When configuring the DbContext, we can register an extension which has access to the internal service provider; hence, we can use it to register additional services, in this case our interceptor. However, this internal provider doesn’t have as many registered services as a provider used in an ASP.NET Core application. For example, this provider doesn’t have the commonly used ILogger<T> service registered.

Our goal is then to register our interceptor in the internal provider, but somehow have it be resolved from the application provider, so we can take advantage of all the services registered in the latter. To achieve this, we can leverage an extension provided by EF Core, called CoreOptionsExtension, which has a reference to the application service provider — the one we use to register services in the ConfigureServices method of the Startup class of ASP.NET Core applications.

The following implementation is based on the internal CoreOptionsExtension used in EF Core.

public class Startup
{
    public Startup(IConfiguration configuration)
    {
        Configuration = configuration;
    }

    public IConfiguration Configuration { get; }

    public void ConfigureServices(IServiceCollection services)
    {
        // 1. Register our interceptor as "itself"
        services.AddScoped<AadAuthenticationDbConnectionInterceptor>();

        // 2. Add our extension to EF Core
        services.AddDbContext<AppDbContext>(options =>
        {
            options.UseSqlServer(Configuration.GetConnectionString("<connection-string-name"));
            ((IDbContextOptionsBuilderInfrastructure)options).AddOrUpdateExtension(new AppOptionsExtension());
        });
    }
}

public class AppOptionsExtension : IDbContextOptionsExtension
{
    private DbContextOptionsExtensionInfo _info;

    public DbContextOptionsExtensionInfo Info => _info ??= new ExtensionInfo(this);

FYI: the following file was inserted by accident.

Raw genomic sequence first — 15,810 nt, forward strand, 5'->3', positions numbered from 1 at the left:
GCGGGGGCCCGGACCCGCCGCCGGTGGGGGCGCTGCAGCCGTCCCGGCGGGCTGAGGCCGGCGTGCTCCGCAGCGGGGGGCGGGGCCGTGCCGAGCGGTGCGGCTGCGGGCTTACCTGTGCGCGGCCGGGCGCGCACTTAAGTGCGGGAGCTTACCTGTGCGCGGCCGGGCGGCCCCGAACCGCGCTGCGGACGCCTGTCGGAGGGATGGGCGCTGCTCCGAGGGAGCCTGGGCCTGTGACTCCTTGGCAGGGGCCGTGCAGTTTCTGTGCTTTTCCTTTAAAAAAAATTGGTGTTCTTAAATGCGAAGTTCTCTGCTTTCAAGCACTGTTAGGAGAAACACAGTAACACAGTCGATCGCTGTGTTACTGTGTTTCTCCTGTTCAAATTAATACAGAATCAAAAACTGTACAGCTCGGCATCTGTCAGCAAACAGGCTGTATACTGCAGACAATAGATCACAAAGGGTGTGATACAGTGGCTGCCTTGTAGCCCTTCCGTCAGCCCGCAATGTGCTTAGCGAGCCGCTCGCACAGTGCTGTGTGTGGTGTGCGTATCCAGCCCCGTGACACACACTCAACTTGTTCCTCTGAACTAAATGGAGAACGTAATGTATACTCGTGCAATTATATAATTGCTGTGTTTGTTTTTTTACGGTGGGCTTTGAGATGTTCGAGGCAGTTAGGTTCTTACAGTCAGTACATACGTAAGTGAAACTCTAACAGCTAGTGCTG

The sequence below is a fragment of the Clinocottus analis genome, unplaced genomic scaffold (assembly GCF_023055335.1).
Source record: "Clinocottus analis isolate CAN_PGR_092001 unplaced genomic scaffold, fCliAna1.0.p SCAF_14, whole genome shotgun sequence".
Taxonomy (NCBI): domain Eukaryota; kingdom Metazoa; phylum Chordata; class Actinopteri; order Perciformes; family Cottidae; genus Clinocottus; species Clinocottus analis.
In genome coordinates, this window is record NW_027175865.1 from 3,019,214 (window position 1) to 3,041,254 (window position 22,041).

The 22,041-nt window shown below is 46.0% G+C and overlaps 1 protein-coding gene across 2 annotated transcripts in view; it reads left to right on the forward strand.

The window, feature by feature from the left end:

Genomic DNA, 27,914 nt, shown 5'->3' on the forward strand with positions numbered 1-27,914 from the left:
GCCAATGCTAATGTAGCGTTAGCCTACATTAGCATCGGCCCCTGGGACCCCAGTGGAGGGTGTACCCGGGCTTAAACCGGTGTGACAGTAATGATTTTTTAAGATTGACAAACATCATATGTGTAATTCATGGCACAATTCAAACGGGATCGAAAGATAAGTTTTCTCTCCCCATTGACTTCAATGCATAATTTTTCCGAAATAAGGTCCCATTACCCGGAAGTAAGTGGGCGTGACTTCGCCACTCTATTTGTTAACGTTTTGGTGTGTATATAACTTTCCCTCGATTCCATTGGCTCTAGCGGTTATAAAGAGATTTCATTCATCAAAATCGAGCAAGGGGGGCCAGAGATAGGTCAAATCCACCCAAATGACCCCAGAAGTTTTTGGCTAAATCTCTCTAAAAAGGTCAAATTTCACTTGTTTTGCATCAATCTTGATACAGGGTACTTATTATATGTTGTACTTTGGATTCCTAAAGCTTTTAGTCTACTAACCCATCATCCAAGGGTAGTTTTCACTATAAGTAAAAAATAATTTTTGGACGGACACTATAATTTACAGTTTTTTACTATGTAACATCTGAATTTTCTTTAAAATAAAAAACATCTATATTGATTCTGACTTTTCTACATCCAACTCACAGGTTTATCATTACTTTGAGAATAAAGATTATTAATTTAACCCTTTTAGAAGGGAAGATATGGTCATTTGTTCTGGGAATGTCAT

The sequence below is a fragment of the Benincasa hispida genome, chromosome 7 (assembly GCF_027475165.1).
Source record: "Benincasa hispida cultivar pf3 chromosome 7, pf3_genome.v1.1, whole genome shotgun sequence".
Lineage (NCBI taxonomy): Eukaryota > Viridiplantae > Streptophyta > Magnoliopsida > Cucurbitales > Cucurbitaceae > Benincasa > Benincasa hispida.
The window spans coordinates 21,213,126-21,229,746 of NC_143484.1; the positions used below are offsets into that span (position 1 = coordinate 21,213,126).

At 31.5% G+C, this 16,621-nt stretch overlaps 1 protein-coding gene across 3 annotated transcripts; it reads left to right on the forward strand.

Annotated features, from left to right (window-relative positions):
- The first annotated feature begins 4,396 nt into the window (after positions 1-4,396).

public void ApplyServices(IServiceCollection services)
    {
        // 3. Get application service provider from CoreOptionsExtension, and
        // resolve interceptor registered in step 1, so we can register it in the
        // internal service provider as IInterceptor
        services.AddScoped<IInterceptor>(provider =>
        {
            var applicationServiceProvider = provider
                .GetRequiredService<IDbContextOptions>()
                .FindExtension<CoreOptionsExtension>()
                .ApplicationServiceProvider;

            return applicationServiceProvider.GetRequiredService<AadAuthenticationDbConnectionInterceptor>();
        });
    }

    public void Validate(IDbContextOptions options)
    {
    }

    private class ExtensionInfo : DbContextOptionsExtensionInfo
    {
        public ExtensionInfo(IDbContextOptionsExtension extension) : base(extension)
        {
        }

        public override bool IsDatabaseProvider => false;
        public override string LogFragment => null;
        public override long GetServiceProviderHashCode() => 0L;
        public override void PopulateDebugInfo(IDictionary<string, string> debugInfo)
        {
        }
    }
}

public class AadAuthenticationDbConnectionInterceptor : DbConnectionInterceptor
{
    private readonly ILogger _logger;

    // In this case we inject an instance of ILogger<T>, but you could inject any service
    // that is registered in your application provider
    public AadAuthenticationDbConnectionInterceptor(ILogger<AadAuthenticationDbConnectionInterceptor> logger)
    {
        _logger = logger;
    }

    public override async Task<InterceptionResult> ConnectionOpeningAsync(
        DbConnection connection,
        ConnectionEventData eventData,
        InterceptionResult result,
        CancellationToken cancellationToken)
    {
        var sqlConnection = (SqlConnection)connection;

        //
        // Only try to get a token from AAD if
        //  - We connect to an Azure SQL instance; and
        //  - The connection doesn't specify a username.
        //
        var connectionStringBuilder = new SqlConnectionStringBuilder(sqlConnection.ConnectionString);
        if (connectionStringBuilder.DataSource.Contains("database.windows.net", StringComparison.OrdinalIgnoreCase) && string.IsNullOrEmpty(connectionStringBuilder.UserID))
        {
            try
            {
                sqlConnection.AccessToken = await GetAzureSqlAccessToken(cancellationToken);
                _logger.LogInformation("Successfully acquired a token to connect to Azure SQL");
            }
            catch (Exception e)
            {
                _logger.LogError(e, "Unable to acquire a token to connect to Azure SQL");
            }
        }
        else